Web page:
VEnvirotech for example produces bioplastics from organic waste which are sustainably sourced directly from the point of waste generation.
Plastics by virtue of their chemistry are generally inert. However, the unreacted monomers, plasticizers, additives, and processing aids that are used in the synthesis and processing of plastics cause major problems. These compounds are not chemically attached to the plastics but get released from the plastics throughout their useful life and upon disposal or recycling.
Bisphenol A (BPA) which is widely used as a plasticizer in plastics and a monomer in the production of polycarbonate is an endocrine-disrupting chemical. It has been detected at high levels in rivers and in human urine samples. Adverse impacts include lipid metabolism disorders, abnormal obesity, and increased cholesterol.
Bioplastics do not make use of toxic monomers therefore, even unreacted residues do not pose the same level of health or environmental threat as those of conventional fossil-based plastics. Lactic acid, for example, the monomer of PLA, is a chemical that is also naturally produced by the human body and is integral to biological function. Additives used in polymers like the PHAs produced by VEnvirotech are mainly minerals and fibres obtained from organic waste from food, agriculture, or slaughterhouse.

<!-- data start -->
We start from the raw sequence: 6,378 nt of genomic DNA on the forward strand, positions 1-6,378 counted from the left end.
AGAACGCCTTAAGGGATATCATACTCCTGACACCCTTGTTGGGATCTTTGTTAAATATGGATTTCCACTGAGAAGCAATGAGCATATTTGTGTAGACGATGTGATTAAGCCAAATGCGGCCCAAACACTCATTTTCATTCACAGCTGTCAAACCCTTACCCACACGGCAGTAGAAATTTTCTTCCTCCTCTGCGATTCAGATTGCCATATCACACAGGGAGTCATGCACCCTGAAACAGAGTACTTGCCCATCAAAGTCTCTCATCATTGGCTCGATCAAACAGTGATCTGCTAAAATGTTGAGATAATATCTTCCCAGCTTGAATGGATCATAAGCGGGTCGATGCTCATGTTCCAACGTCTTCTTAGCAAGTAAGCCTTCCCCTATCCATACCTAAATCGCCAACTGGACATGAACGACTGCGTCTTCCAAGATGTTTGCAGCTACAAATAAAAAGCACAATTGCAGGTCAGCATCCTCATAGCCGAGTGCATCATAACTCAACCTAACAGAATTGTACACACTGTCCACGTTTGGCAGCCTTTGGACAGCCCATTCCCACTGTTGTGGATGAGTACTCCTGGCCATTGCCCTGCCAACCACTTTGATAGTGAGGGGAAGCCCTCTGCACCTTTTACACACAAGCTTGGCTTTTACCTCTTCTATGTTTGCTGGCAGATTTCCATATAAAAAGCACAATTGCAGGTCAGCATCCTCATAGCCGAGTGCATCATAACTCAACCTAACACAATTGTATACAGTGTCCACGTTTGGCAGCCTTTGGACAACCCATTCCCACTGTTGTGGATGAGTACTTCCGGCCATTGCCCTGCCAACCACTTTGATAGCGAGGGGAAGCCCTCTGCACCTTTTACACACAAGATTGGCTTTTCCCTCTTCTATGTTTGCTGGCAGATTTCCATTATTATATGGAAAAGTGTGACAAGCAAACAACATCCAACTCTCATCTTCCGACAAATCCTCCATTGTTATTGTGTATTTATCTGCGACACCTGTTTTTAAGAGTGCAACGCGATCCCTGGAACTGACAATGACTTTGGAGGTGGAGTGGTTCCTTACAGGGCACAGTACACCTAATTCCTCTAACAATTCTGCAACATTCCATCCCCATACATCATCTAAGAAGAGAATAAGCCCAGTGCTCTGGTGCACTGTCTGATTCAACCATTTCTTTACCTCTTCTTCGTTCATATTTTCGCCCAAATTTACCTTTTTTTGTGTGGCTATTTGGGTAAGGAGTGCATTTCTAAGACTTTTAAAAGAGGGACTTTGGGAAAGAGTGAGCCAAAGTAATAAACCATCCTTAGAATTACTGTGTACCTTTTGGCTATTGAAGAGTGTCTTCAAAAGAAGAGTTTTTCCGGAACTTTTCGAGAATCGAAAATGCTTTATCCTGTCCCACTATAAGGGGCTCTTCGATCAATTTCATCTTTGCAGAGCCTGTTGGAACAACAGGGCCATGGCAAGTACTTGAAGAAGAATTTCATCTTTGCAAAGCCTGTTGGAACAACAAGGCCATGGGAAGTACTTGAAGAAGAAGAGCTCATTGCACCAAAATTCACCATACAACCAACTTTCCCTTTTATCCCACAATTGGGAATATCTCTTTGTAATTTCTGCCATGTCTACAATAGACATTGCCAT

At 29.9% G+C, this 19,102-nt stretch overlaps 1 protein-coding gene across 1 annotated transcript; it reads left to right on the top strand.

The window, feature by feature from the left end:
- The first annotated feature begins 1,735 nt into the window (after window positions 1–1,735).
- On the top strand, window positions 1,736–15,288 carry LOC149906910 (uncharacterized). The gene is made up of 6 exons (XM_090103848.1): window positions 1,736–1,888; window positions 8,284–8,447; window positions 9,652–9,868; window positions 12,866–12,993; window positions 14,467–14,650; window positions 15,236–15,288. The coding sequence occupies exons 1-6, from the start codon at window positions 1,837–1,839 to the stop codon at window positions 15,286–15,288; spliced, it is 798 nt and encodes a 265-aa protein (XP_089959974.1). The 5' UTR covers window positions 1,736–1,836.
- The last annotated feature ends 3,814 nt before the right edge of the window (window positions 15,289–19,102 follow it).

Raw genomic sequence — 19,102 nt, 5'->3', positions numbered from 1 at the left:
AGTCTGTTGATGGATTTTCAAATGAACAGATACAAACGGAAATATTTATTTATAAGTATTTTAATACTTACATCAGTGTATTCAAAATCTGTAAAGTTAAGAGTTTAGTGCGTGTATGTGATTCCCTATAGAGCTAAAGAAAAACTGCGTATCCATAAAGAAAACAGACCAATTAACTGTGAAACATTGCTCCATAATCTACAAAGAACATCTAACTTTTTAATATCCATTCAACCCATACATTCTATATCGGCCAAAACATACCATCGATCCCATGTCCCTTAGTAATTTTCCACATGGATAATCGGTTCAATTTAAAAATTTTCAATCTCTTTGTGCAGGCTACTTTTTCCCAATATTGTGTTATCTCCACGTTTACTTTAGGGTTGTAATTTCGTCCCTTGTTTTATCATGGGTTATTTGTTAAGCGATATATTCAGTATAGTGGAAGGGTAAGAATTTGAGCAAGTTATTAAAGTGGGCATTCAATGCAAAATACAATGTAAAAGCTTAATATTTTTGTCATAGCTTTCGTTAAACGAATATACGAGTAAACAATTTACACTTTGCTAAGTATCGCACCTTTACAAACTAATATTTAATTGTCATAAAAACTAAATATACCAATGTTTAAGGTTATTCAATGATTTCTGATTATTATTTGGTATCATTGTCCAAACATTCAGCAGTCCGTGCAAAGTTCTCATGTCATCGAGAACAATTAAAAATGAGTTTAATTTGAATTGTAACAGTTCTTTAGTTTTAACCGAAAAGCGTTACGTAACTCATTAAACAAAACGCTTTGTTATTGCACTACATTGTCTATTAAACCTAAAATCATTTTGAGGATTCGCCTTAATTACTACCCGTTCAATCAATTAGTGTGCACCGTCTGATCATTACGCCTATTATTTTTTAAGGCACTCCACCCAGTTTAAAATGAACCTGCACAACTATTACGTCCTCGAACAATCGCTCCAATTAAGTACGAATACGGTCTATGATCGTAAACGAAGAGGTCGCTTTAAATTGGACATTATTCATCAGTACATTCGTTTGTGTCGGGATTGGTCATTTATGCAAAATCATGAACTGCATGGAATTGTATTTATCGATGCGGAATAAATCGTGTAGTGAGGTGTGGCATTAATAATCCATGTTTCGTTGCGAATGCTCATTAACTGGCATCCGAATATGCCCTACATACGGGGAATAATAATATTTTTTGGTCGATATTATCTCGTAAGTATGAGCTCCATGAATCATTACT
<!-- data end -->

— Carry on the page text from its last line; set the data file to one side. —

Most of the bioplastics of commercial relevance are aliphatic polyesters or non-aromatic polyesters. Aliphatic polyesters like polylactic acids are more prone to degradation compared to aromatic polyesters such as polyethylene terephthalate. This is due to the ester groups along their main chain which readily undergo hydrolytic or enzymatic cleavage.
Biodegradation of plastics occurs in 3 stages
A study of the degradation rate of different bioplastics is summarised in Table 1 below. Biodegradable plastics degrade at different rates in different environments. PHB for example can achieve complete biodegradation within 140 days.
Table 1. The degradation rate of PLA, PHB, and PCL
|PLA||86% degradation after 90 days||ASTM D5338-15|
|PHB||99 -100% after 112 -140 days||ASTM D5338-98|
|PCL||81% after 90 days||ASTM D5338-15|